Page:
In short, while crisis intensifies risk, it also provides an opportunity for leaders to strengthen relationships. Join us to learn and share lessons for creating workplaces and communities that are psychologically and physically safe.

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Extreme Teaming and RC - Substitutes or Complements for Solving Ill-Structured Problems?

RCRC March 2020 Partner Cafe

Presenters
Carsten Hornstrup, Joint Action Analytics
Daniel Massie, Norwegian Business School

Discussants
Jody Hoffer Gittell, RCRC, Brandeis University
Ragnhild Kvålshaugen, Norwegian Business School 

Relational approaches to coordination are well-suited for addressing ill-structured problems (ISPs). ISPs are problems that are blurred, do not have a clear solution pathway, can productively be understood from diverse perspectives and are riddled with uncertainty, complexity and interdependencies (Simon, 1973). Two streams of research; Relational Coordination Theory (Gittell, 2002) and Extreme Teaming (Edmondson & Harvey, 2018), offer insights into collective coordination processes of coping with ISPs.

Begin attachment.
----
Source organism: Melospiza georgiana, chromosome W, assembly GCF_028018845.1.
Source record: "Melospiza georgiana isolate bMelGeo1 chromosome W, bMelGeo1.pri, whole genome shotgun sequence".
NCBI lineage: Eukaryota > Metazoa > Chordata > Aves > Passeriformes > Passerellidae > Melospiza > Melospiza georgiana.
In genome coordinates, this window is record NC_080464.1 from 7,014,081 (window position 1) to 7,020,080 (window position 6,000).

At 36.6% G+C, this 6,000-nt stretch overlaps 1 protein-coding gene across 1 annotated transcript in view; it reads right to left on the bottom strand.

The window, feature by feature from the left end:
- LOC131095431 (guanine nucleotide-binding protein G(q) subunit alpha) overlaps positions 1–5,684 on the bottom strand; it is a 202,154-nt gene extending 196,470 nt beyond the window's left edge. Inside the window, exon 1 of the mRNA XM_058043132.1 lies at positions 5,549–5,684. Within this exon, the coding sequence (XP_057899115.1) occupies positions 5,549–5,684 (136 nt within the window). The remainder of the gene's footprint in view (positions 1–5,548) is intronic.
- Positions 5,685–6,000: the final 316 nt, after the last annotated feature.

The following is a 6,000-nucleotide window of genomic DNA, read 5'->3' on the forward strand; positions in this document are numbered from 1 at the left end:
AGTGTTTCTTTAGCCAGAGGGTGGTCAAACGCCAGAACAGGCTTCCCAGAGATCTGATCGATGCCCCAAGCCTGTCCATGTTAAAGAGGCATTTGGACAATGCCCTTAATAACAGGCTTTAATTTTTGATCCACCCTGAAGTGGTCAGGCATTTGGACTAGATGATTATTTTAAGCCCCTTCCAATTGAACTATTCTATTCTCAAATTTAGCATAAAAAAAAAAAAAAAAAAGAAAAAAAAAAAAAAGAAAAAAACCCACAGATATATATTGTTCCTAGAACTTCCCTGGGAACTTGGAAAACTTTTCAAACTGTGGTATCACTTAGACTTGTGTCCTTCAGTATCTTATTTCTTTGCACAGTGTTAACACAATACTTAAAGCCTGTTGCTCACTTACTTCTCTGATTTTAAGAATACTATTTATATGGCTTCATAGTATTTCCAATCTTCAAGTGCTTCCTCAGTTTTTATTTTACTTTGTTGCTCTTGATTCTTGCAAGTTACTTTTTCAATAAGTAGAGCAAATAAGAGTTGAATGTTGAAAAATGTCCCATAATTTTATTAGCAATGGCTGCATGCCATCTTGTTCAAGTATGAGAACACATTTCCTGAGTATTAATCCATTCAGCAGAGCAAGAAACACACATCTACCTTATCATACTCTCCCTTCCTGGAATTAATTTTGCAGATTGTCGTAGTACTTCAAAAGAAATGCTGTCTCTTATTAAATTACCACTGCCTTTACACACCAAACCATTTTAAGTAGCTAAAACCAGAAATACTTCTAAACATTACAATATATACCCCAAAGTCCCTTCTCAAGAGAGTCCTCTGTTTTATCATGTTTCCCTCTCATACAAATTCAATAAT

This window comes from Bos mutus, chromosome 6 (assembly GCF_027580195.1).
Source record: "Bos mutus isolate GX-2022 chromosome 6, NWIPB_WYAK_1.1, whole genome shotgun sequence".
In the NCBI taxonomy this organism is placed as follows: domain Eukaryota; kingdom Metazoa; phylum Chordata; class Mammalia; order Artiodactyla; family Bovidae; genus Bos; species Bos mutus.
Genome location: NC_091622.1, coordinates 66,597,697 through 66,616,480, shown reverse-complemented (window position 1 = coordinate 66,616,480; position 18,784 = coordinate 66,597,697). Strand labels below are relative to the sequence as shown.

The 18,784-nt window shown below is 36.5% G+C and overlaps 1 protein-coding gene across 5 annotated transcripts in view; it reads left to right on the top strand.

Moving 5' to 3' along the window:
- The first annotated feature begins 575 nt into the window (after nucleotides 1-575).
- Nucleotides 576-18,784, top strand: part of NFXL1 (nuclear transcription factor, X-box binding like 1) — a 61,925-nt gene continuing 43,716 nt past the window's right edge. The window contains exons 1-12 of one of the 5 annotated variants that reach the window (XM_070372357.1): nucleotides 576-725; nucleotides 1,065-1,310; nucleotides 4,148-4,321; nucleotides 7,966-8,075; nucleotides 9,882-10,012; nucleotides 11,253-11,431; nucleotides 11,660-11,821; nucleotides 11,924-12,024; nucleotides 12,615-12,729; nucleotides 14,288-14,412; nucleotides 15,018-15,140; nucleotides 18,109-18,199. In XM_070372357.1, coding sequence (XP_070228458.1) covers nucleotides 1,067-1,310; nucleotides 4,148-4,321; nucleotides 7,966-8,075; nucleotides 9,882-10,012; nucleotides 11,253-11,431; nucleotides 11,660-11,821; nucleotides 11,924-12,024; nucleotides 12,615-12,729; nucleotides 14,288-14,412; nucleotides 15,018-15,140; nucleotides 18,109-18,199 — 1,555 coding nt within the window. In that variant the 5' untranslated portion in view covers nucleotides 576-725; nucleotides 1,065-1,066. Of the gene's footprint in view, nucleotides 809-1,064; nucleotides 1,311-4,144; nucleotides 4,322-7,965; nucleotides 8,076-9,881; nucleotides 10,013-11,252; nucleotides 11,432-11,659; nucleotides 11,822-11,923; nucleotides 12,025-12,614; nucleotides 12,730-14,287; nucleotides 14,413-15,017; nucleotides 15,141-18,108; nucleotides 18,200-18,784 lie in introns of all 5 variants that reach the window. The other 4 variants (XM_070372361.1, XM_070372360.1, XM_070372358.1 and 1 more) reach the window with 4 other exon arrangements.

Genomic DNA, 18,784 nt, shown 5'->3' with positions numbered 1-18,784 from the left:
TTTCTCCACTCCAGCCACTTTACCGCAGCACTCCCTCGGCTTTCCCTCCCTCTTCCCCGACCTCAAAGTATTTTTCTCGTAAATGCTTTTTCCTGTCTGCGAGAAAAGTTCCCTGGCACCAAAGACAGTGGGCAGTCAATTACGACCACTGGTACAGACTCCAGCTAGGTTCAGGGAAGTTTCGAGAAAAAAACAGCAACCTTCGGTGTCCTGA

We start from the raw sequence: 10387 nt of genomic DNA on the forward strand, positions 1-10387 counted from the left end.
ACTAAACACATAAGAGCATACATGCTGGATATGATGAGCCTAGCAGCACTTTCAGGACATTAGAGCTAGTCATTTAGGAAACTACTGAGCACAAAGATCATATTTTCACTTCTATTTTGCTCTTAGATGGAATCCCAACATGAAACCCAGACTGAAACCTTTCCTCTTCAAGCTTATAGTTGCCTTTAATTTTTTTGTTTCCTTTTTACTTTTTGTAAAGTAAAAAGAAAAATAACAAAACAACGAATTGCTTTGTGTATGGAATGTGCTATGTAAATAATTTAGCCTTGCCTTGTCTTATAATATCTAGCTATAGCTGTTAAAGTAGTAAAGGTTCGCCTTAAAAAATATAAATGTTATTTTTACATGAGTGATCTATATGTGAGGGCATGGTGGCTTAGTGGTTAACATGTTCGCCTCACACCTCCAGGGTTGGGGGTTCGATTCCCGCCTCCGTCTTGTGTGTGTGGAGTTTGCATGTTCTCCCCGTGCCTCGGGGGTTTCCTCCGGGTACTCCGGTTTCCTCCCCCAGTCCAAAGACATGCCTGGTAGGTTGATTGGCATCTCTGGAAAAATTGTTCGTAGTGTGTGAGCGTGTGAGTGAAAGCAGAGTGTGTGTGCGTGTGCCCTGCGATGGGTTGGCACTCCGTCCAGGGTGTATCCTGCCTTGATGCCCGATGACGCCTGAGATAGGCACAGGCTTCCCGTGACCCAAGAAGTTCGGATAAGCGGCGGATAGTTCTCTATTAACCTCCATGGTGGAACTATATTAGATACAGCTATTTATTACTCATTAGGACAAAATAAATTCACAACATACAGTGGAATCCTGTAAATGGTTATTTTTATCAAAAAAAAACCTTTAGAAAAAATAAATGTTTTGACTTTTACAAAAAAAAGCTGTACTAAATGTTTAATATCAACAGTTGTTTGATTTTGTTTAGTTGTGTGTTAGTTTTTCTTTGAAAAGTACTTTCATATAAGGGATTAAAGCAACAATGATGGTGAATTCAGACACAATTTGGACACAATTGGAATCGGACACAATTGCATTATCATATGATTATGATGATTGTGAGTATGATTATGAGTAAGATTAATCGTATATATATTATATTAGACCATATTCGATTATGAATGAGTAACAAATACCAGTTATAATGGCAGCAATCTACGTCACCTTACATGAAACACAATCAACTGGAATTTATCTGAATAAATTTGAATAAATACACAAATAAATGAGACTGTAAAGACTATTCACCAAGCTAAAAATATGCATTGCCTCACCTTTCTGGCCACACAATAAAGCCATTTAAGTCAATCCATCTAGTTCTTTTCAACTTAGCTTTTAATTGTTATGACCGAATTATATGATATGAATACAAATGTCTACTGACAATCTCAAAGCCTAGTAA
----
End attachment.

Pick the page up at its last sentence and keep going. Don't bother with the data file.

Relational Coordination Theory illuminates coordination as a mutually reinforcing process of communicating and relating for task integration (Gittell, 2002), especially impactful under conditions of high uncertainty, interdependence and time constraints. RC is a network of ties between roles and/or organizations that enables participants to see and act in terms of the whole. There is strong empirical support for both the outcomes of relational coordination and the management practices that help to support it, such as shared accountability, shared rewards, relational job design and relational leadership (e.g. Gittell,  Seidner & Wimbush, 2010; Gittell & Douglass, 2012).